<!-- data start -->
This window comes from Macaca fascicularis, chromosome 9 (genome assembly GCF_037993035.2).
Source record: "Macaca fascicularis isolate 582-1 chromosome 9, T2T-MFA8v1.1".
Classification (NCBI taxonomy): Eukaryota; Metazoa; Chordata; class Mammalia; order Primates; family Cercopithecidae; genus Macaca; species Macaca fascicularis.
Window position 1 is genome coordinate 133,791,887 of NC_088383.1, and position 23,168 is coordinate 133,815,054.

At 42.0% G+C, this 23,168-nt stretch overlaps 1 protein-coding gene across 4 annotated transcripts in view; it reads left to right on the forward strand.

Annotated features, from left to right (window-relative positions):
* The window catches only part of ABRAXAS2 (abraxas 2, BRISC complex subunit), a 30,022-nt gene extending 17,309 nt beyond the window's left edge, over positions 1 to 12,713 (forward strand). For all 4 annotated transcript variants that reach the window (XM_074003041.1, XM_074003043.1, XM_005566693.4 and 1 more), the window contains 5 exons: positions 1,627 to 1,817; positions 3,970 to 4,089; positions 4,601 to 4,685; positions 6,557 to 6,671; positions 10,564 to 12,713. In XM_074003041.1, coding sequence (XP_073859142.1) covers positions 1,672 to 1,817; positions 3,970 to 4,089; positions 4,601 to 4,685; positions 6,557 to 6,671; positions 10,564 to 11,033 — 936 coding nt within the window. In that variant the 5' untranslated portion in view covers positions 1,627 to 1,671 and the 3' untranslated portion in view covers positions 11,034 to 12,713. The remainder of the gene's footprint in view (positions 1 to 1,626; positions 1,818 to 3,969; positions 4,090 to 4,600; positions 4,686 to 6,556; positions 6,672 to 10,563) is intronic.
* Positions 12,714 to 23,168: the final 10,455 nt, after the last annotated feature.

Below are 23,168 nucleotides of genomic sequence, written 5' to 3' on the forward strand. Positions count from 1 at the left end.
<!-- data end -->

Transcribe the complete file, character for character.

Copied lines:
This window comes from Macaca fascicularis, chromosome 9 (genome assembly GCF_037993035.2).
Source record: "Macaca fascicularis isolate 582-1 chromosome 9, T2T-MFA8v1.1".
Classification (NCBI taxonomy): Eukaryota; Metazoa; Chordata; class Mammalia; order Primates; family Cercopithecidae; genus Macaca; species Macaca fascicularis.
Window position 1 is genome coordinate 133,791,887 of NC_088383.1, and position 23,168 is coordinate 133,815,054.

At 42.0% G+C, this 23,168-nt stretch overlaps 1 protein-coding gene across 4 annotated transcripts in view; it reads left to right on the forward strand.

Annotated features, from left to right (window-relative positions):
* The window catches only part of ABRAXAS2 (abraxas 2, BRISC complex subunit), a 30,022-nt gene extending 17,309 nt beyond the window's left edge, over positions 1 to 12,713 (forward strand). For all 4 annotated transcript variants that reach the window (XM_074003041.1, XM_074003043.1, XM_005566693.4 and 1 more), the window contains 5 exons: positions 1,627 to 1,817; positions 3,970 to 4,089; positions 4,601 to 4,685; positions 6,557 to 6,671; positions 10,564 to 12,713. In XM_074003041.1, coding sequence (XP_073859142.1) covers positions 1,672 to 1,817; positions 3,970 to 4,089; positions 4,601 to 4,685; positions 6,557 to 6,671; positions 10,564 to 11,033 — 936 coding nt within the window. In that variant the 5' untranslated portion in view covers positions 1,627 to 1,671 and the 3' untranslated portion in view covers positions 11,034 to 12,713. The remainder of the gene's footprint in view (positions 1 to 1,626; positions 1,818 to 3,969; positions 4,090 to 4,600; positions 4,686 to 6,556; positions 6,672 to 10,563) is intronic.
* Positions 12,714 to 23,168: the final 10,455 nt, after the last annotated feature.

Below are 23,168 nucleotides of genomic sequence, written 5' to 3' on the forward strand. Positions count from 1 at the left end.